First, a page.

According to a recent study, adults who have human immunodeficiency virus (HIV) have higher rates of hearing loss than those who do not. As reported in a research article published online in the December 26, 2014 edition of JAMA-Otolaryngology-Head & Neck Surgery, the study showed that adults with HIV were more likely to experience difficulty hearing both high and low tones. The hearing loss in HIV-positive adults in the study was evident regardless of the severity of a patient’s HIV disease progression, or the use of and adherence to HIV medications, which points to the disease itself as an underlying cause.
The pure-tone hearing thresholds of study participants—both HIV-positive men, and HIV-positive women—were reportedly evaluated. Pure-tone air conduction thresholds were collected in a sound-treated room for each ear at frequencies from 250 through 8000 Hz. According to the study article, linear mixed regression models tested the effect of HIV on hearing after adjustment for age, sex, race, and noise exposure history.
Researchers report that each participant also completed a hearing-related questionnaire, allowing for the collection of data on participants’ history of taking and adherence to HIV treatments to determine if the medications contributed to the hearing loss. Researchers also measured participants’ white blood cell count and viral load (the amount of HIV in the blood) to determine the severity of disease progression.
The HIV-positive men and women had trouble hearing both the low tones and the high tones, the researchers report. While some hearing loss at higher frequencies is commonly seen among middle-aged adults, the HIV-positive men and women in the study showed some difficulty hearing at lower frequencies as well, negatively impacting their communication.
Other studies have found that children who were exposed to HIV in the womb are at increased risk of hearing loss by age 16. Additionally, previous studies in adults had found a link between hearing loss and diabetes, which suggests that some hearing loss may stem from chronic, systemic diseases.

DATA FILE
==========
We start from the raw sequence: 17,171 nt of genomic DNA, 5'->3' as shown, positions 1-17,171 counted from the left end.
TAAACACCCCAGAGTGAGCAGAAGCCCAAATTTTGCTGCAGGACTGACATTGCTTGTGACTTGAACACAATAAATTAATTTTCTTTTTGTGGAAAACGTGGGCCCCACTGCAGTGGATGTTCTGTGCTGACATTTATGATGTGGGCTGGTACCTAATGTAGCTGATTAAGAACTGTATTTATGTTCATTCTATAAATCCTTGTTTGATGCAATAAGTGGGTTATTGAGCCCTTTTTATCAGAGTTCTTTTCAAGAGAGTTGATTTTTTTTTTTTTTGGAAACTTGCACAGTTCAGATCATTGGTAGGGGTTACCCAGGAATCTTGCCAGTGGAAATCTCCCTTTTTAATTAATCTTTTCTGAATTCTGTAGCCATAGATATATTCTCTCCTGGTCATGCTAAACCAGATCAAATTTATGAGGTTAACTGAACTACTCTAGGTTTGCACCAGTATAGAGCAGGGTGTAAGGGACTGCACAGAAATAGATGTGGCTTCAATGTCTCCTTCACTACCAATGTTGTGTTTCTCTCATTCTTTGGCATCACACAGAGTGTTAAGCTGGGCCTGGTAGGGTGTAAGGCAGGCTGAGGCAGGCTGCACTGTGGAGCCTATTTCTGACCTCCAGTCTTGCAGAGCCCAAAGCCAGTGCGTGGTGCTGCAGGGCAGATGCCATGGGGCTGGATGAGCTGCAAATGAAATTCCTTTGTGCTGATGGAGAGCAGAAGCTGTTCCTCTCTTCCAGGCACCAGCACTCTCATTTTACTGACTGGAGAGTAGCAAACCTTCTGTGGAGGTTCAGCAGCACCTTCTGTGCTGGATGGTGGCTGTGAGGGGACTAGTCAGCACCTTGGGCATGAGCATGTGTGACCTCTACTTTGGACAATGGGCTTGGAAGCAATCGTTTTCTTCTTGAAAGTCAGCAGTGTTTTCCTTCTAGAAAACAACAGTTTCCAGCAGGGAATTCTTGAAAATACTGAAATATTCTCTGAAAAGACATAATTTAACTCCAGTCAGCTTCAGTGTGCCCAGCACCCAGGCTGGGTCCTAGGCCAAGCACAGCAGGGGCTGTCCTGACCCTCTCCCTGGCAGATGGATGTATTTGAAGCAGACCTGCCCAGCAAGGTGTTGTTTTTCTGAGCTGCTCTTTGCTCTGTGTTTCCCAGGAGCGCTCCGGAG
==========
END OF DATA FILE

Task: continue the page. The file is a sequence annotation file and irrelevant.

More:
“Given the pattern of hearing loss among middle-aged, HIV-positive men and women, and adults with diabetes, it appears that chronic conditions like HIV and diabetes in and of themselves have a systemic effect that impacts hearing loss,” said Howard Hoffman, MA, an NIDCD epidemiologist and a co-author of the study. “The underlying mechanisms of that hearing loss are not clearly understood, and we plan to look at that relationship in future studies.”
Peter Torre, PhD, an associate professor at San Diego State University, was the lead author of the current study and the earlier NIH-supported study on children. The new study included collaborators from NIH’s National Institute on Deafness and Other Communication Disorders (NIDCD), Johns Hopkins University, and Georgetown University.
This study was funded by the NIDCD and the National Institute of Allergy and Infectious Diseases (NIAID), the National Cancer Institute, and the Eunice Kennedy Shriver National Institute of Child Health and Human Development.
Source: JAMA-Otolaryngology-Head & Neck Surgery, and the NIDCD